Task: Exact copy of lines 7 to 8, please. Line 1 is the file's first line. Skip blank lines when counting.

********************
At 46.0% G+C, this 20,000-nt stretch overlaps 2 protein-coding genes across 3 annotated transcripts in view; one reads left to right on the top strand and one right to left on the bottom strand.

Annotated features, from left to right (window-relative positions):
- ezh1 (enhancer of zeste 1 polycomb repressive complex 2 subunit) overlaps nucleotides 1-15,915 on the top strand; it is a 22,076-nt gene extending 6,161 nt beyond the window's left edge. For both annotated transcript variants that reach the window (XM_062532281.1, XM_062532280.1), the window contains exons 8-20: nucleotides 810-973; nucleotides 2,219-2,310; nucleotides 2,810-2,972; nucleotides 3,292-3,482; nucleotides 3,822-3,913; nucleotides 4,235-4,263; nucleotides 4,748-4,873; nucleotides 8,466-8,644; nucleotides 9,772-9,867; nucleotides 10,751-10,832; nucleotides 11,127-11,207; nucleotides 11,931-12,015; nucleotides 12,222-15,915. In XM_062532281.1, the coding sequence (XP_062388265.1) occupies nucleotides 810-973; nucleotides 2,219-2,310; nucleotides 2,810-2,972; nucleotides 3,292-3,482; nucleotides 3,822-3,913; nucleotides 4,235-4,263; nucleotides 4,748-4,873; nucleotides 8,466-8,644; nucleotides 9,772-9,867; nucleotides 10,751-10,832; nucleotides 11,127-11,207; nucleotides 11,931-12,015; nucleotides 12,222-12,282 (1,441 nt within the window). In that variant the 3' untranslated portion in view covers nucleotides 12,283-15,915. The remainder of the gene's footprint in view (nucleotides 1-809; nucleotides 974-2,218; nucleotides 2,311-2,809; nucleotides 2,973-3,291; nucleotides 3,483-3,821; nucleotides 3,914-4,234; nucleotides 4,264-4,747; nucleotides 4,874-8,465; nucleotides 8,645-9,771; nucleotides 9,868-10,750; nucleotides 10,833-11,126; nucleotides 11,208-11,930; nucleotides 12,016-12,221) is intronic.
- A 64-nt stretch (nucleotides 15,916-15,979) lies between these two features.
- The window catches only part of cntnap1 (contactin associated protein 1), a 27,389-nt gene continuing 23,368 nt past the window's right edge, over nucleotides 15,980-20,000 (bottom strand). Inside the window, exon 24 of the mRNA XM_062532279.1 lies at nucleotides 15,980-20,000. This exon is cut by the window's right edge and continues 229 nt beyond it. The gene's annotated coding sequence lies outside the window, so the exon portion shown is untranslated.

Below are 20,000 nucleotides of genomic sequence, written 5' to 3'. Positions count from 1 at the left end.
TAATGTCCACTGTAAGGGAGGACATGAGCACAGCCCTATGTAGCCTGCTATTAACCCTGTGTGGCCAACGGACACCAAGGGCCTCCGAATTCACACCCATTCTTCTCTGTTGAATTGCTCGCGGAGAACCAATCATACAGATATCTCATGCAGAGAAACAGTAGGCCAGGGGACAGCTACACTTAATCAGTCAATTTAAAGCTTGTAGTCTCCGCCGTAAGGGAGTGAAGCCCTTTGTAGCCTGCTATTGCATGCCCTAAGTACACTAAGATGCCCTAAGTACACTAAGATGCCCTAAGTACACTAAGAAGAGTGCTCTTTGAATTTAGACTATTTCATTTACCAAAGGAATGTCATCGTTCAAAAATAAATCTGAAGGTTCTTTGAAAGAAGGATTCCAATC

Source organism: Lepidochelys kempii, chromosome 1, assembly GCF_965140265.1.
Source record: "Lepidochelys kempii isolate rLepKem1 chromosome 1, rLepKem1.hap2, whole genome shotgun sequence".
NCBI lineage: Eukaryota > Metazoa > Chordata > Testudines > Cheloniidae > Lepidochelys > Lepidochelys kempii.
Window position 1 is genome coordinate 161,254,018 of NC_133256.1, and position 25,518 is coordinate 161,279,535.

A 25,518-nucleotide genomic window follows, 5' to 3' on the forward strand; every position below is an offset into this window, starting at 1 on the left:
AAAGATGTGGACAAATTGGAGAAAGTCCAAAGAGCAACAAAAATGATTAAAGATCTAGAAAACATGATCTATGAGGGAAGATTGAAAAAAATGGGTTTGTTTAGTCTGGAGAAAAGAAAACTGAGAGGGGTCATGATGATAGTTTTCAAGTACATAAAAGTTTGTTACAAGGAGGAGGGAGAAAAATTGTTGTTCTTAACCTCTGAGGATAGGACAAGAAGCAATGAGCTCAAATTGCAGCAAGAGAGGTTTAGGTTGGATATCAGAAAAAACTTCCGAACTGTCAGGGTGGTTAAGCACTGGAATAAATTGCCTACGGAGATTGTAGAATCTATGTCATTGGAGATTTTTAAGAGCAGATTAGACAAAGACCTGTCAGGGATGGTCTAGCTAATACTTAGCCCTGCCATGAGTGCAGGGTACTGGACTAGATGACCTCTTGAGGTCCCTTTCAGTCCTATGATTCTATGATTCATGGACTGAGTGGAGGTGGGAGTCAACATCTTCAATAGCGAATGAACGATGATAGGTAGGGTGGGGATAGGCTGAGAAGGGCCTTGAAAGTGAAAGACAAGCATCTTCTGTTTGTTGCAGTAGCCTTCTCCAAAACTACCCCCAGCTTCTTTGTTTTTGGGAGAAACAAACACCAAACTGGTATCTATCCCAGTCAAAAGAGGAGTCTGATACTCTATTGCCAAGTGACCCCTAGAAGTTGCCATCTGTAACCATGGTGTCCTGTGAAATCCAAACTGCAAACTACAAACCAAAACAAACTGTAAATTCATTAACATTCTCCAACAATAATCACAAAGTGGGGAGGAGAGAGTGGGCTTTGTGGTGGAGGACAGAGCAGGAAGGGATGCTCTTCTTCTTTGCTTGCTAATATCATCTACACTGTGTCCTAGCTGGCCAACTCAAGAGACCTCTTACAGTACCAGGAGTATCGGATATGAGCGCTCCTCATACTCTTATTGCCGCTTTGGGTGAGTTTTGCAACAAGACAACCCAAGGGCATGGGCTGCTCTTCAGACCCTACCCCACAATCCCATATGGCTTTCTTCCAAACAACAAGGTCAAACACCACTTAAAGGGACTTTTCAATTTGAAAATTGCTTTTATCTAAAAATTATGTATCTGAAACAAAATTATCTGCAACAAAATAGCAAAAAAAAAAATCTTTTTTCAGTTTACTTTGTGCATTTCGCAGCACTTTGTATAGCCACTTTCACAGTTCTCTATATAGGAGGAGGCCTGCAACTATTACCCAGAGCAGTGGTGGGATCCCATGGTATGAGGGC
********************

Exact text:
TAATGTCCACTGTAAGGGAGGACATGAGCACAGCCCTATGTAGCCTGCTATTAACCCTGTGTGGCCAACGGACACCAAGGGCCTCCGAATTCACACCCATTCTTCTCTGTTGAATTGCTCGCGGAGAACCAATCATACAGATATCTCATGCAGAGAAACAGTAGGCCAGGGGACAGCTACACTTAATCAGTCAATTTAAAGCTTGTAGTCTCCGCCGTAAGGGAGTGAAGCCCTTTGTAGCCTGCTATTGCATGCCCTAAGTACACTAAGATGCCCTAAGTACACTAAGATGCCCTAAGTACACTAAGAAGAGTGCTCTTTGAATTTAGACTATTTCATTTACCAAAGGAATGTCATCGTTCAAAAATAAATCTGAAGGTTCTTTGAAAGAAGGATTCCAATC

Source organism: Lepidochelys kempii, chromosome 1, assembly GCF_965140265.1.